Most Nepenthes enjoy very bright, diffused light or partly sunny conditions. Many can be grown easily on a sunny windowsill. Terrariums with high-powered fluorescent or LED lights are easy to set up and ideal. Nepenthes require at least three hours of direct light if grown indoors on a windowsill. If you notice your plant has stopped making pitchers, it is often a sign that the plant needs a bit more light or more humidity.
In greenhouses avoid the tray method of watering entirely and place the containers on benches or hang them so water can freely drain away. In terrariums and on windowsills, place the pot in a shallow saucer and water overhead as soon as the water in the saucer evaporates. Don’t allow the pot to sit in deep water for extended periods of time as this can lead to root rot. Make sure all pots have drainage holes. Misting plants several times a day will help with, but not provide enough moisture for this species. Be sure to pour water through the pot and soil mix frequently to make sure all the mix remains moist, but not waterlogged.
Water should be mineral free, such as rain, distilled or reverse osmosis. More details are available on this page (Link).
Temperature and Dormancy:
All Nepenthes are tropical plants, roughly divided into two categories called lowlanders and highlanders.
- Lowlanders come from low elevations in tropical Southeast Asia. Constant temperatures in 80’s F with high humidity is ideal, although some species will grow on sunny windowsills in warm homes. They are not tolerant of low temperatures. They do not like a night time temperatures to drop below 70 F.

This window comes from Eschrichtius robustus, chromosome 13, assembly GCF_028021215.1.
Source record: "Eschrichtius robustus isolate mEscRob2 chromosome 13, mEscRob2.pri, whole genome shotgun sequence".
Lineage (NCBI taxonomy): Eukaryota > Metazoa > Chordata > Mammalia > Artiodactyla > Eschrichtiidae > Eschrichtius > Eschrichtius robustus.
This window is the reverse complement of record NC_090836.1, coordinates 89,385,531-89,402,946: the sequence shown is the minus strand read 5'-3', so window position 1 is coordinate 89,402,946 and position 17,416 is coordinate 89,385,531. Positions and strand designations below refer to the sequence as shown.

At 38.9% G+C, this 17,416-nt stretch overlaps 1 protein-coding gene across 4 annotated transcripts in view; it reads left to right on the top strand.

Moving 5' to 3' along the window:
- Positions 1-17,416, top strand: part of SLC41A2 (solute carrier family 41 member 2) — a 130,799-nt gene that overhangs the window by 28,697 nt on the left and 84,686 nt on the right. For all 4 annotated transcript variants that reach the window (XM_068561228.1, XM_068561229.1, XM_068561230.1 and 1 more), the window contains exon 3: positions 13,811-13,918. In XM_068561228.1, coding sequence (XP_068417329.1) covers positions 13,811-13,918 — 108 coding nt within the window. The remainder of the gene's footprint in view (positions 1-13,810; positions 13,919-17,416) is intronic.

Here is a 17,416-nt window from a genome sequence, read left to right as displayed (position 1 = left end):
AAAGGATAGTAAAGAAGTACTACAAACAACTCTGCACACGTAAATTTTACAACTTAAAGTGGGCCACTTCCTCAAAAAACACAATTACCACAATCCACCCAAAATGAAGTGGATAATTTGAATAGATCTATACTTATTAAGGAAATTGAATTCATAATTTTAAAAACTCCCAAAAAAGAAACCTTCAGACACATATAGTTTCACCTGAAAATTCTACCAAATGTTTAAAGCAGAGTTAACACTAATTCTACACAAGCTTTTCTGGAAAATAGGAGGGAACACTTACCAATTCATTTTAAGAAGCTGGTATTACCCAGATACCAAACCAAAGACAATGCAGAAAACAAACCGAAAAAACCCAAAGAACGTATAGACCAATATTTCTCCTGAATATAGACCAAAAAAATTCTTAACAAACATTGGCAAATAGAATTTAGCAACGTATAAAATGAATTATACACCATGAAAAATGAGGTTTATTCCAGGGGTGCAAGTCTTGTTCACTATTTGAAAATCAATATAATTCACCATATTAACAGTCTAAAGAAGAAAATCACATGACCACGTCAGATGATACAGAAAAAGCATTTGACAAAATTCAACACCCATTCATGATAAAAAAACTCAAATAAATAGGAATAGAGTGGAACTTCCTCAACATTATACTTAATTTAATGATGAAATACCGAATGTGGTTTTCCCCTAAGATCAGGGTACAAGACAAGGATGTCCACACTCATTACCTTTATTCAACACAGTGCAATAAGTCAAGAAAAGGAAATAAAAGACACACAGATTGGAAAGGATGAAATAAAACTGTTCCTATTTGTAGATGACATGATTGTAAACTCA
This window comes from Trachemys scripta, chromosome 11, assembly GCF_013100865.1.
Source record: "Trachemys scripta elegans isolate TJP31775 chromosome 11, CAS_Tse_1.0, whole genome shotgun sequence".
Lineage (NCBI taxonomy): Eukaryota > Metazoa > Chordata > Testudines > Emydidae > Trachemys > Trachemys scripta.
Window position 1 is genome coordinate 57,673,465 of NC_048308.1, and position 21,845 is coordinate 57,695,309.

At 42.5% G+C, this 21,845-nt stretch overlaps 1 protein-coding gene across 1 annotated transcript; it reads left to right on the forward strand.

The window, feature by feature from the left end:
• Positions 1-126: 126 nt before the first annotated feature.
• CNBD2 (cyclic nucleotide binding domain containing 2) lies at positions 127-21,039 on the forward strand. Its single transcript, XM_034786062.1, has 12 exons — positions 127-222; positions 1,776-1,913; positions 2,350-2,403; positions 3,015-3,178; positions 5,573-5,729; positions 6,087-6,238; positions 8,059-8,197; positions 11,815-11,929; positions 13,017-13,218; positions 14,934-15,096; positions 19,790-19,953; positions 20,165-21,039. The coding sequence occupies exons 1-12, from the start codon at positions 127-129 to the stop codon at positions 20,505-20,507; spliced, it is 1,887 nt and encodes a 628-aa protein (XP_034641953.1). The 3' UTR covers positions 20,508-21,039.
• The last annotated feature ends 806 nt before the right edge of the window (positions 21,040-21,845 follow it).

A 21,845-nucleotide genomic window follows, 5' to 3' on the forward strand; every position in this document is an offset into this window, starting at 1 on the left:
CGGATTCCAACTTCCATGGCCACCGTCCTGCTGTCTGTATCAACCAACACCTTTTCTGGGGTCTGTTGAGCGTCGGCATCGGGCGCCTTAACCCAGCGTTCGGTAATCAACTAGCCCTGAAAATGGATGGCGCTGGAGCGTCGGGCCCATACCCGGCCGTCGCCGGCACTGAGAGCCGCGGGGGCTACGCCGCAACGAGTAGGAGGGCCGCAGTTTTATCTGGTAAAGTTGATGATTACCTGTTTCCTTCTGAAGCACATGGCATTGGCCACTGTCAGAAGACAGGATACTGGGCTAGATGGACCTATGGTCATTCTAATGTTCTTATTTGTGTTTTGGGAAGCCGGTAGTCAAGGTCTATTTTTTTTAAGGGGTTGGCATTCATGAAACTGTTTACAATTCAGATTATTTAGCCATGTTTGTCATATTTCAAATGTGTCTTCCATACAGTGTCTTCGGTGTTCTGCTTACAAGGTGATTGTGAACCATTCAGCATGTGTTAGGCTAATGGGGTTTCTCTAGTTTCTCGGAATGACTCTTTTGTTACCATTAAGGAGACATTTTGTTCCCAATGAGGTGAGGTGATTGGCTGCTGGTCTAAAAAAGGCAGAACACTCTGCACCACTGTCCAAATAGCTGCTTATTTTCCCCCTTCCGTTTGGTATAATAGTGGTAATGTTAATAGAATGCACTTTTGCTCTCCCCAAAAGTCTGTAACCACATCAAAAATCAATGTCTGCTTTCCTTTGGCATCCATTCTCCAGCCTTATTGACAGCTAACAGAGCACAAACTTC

- Highlanders do best with day temps in 70 – 80’s F. They require a night time drop in temperature of about 10-20 F degrees to the 50 – 60’s F in order to thrive. Most highlanders can be easily grown on sunny windowsills. They can be damaged or killed by temperatures below 50 F and in direct sun outdoors in high heat.
Nepenthes do not require a dormancy period.
Nepenthes enjoy loose, open soil that remains wet but allows drainage of excess water. They are tolerant of a wide variety of soil mixes. More information about their soil, and various mixes can be reviewed on my soil page here (Link).
Feeding and Fertilizer:
Maxsea fertilizer can be applied monthly, to the leaves and into the pitchers of the plant. Avoid pouring through the soil. Dilute 1/4 teaspoon MaxSea into 1 gallon of water for you can use Osmocote 16-16-16 fertilizer pellets as well. Put one pellet into each new pitcher as it opens. Additional info on fertilizing an be viewed here (Link) and both fertilizers are available on my store as well (Link).